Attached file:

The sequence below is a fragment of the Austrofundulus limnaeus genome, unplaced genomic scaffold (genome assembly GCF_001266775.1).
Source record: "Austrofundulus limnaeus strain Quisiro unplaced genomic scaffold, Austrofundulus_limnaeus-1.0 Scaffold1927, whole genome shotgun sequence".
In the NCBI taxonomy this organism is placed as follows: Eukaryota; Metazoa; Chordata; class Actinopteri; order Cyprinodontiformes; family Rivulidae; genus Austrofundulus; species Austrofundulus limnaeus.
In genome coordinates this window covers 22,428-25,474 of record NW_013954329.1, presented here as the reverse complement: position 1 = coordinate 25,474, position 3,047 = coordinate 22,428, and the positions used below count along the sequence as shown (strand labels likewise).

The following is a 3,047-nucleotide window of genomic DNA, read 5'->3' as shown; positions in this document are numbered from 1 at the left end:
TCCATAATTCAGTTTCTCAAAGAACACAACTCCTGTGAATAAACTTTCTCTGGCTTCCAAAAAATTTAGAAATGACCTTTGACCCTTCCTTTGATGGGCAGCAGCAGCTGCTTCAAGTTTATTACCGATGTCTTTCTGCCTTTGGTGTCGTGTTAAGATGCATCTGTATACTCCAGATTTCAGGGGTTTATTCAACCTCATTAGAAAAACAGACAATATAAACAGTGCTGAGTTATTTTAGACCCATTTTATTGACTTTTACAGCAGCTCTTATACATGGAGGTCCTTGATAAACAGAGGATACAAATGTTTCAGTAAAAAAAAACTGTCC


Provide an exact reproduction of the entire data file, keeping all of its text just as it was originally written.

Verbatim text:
The sequence below is a fragment of the Austrofundulus limnaeus genome, unplaced genomic scaffold (genome assembly GCF_001266775.1).
Source record: "Austrofundulus limnaeus strain Quisiro unplaced genomic scaffold, Austrofundulus_limnaeus-1.0 Scaffold1927, whole genome shotgun sequence".
In the NCBI taxonomy this organism is placed as follows: Eukaryota; Metazoa; Chordata; class Actinopteri; order Cyprinodontiformes; family Rivulidae; genus Austrofundulus; species Austrofundulus limnaeus.
In genome coordinates this window covers 22,428-25,474 of record NW_013954329.1, presented here as the reverse complement: position 1 = coordinate 25,474, position 3,047 = coordinate 22,428, and the positions used below count along the sequence as shown (strand labels likewise).

The following is a 3,047-nucleotide window of genomic DNA, read 5'->3' as shown; positions in this document are numbered from 1 at the left end:
TCCATAATTCAGTTTCTCAAAGAACACAACTCCTGTGAATAAACTTTCTCTGGCTTCCAAAAAATTTAGAAATGACCTTTGACCCTTCCTTTGATGGGCAGCAGCAGCTGCTTCAAGTTTATTACCGATGTCTTTCTGCCTTTGGTGTCGTGTTAAGATGCATCTGTATACTCCAGATTTCAGGGGTTTATTCAACCTCATTAGAAAAACAGACAATATAAACAGTGCTGAGTTATTTTAGACCCATTTTATTGACTTTTACAGCAGCTCTTATACATGGAGGTCCTTGATAAACAGAGGATACAAATGTTTCAGTAAAAAAAAACTGTCC